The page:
"Forbidden to forget" citizens shouted as they recalled thousands of people who were thrown into clandestine graves during the worst moments of the military repression.
On Sunday, thousands of people took to the streets of El Salvador to remember the 1992 Peace Accords, which were signed in Mexico and ended a civil war that left some 75,000 dead and nearly 8,000 missing.
During the marches and public events, former fighters of the Farabundo Marti National Liberation Front (FMLN), victims of the U.S.-backed dirty war, and members of social organizations vigorously protested against President Nayib Bukele.
Previously, the National Assembly repealed the official commemoration of the Peace Agreement signing and decided to make January 16 the "National Day of the Victims of the Armed Conflict." Bukele promoted this legal change arguing that the peace accords were a farce and a corrupt pact. He also holds that those who fought in the civil war should not be commemorated but their victims.
In reply to this interpretation, citizens denounced that the Salvadoran president wants to erase history, which is confirmed by his blocking of a judicial proceeding that allowed the declassification of files on the massacre of some 1,000 civilians in El Mozote in 1981.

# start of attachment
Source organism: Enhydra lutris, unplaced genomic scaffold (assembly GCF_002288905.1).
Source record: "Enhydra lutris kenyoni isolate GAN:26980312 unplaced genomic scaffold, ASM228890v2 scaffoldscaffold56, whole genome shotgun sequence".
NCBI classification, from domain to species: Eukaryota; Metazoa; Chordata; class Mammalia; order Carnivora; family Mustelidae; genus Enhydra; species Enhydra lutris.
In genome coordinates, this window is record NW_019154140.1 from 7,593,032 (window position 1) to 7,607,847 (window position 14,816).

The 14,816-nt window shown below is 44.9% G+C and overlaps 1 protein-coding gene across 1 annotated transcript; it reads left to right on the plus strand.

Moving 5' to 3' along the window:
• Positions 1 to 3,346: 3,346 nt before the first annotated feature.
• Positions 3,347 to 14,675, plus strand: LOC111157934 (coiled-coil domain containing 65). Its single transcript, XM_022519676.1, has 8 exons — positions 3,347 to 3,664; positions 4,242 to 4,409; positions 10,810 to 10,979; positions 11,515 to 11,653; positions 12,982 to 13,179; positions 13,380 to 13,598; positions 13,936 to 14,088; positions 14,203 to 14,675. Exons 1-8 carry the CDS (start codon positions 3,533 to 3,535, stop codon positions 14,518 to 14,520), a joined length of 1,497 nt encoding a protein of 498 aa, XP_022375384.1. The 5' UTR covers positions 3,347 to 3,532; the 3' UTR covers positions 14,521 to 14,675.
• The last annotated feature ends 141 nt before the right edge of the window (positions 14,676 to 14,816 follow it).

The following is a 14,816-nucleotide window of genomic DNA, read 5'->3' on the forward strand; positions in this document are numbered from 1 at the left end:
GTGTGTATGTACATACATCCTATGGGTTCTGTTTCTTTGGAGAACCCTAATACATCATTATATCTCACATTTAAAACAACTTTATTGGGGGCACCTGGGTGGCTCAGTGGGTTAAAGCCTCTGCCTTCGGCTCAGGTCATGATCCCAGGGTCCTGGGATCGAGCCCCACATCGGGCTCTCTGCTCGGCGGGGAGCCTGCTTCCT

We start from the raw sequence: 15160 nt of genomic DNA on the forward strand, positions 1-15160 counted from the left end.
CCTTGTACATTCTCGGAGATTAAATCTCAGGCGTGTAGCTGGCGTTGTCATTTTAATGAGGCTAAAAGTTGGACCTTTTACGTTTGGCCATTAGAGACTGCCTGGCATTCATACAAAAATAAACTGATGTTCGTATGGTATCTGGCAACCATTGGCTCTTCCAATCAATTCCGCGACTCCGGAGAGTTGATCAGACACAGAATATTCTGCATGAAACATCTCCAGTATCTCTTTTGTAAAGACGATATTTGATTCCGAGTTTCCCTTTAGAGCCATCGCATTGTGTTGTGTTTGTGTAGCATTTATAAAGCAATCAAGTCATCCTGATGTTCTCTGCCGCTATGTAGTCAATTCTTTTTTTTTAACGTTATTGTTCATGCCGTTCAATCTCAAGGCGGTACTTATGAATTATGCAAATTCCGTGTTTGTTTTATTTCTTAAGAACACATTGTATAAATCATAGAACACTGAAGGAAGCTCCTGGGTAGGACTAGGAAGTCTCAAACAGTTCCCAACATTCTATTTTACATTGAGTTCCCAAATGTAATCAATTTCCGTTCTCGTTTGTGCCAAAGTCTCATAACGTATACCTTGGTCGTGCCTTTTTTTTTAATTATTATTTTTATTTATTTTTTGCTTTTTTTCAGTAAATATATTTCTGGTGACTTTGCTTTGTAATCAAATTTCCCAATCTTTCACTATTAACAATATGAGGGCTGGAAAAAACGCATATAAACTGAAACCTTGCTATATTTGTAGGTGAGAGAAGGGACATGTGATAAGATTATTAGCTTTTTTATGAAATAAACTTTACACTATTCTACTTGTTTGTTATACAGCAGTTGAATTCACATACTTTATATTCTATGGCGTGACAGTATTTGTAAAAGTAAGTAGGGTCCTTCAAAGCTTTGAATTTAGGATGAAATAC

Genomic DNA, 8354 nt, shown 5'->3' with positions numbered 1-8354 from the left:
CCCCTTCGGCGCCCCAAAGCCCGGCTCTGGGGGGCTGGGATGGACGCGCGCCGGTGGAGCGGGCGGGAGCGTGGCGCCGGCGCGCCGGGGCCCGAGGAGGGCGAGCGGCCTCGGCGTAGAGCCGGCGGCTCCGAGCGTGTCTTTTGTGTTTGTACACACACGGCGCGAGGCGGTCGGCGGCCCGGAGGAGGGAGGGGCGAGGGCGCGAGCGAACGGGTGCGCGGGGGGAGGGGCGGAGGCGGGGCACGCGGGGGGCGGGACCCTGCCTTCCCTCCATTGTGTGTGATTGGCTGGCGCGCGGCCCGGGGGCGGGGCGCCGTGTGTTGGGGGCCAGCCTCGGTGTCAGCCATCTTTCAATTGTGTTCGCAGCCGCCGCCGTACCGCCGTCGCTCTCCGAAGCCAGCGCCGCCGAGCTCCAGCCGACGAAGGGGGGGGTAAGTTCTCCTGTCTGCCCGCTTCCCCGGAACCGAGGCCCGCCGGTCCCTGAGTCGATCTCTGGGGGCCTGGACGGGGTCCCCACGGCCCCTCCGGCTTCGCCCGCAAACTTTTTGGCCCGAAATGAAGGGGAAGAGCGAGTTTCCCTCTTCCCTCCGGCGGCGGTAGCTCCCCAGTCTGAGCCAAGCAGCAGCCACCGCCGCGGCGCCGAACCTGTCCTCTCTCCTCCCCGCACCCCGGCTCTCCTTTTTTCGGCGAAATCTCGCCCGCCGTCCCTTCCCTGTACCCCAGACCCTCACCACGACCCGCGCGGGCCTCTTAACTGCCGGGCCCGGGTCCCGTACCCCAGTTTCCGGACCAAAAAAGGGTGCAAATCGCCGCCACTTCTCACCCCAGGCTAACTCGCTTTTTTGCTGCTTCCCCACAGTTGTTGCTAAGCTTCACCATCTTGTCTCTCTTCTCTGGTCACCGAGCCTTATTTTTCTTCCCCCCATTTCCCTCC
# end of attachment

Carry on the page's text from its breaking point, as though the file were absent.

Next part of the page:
#El16Marchamos Extracto del documental El Amor Más Común, filmado en la celebración de los Acuerdos de Paz el 16 de enero de 1992 en la Plaza Cívica. Importante de ver y reflexionar sobre El Salvador que se soñaba al inicio de este histórico proceso. pic.twitter.com/yAylctaFVf— El Kolectivo San Jacinto (@elkolectivosj) January 16, 2022
The tweet reads, "Excerpt from 'The Most Common Love,' a documentary filmed in the CIvic Square at the celebration of the Peace Accords on Jan. 16, 1992. It is important to see and reflect on the El Salvador that was dreamed of at the beginning of this historic process."
"30 years after the Peace Accords, organized crime governs us" and "History is not erased by decree" read signs that citizens carried while walking through the streets.
"Forbidden to forget" the people shouted and recalled thousands of corpses that were thrown into clandestine graves during the worst moments of the military repression.
Through social networks, Salvadorans denounced that military and police checkpoints prevented the passage of people to the sites where the Peace commemoration was planned. "Those who are afraid are the corrupt and the dictators, who set up checkpoints and intercept communications," they said.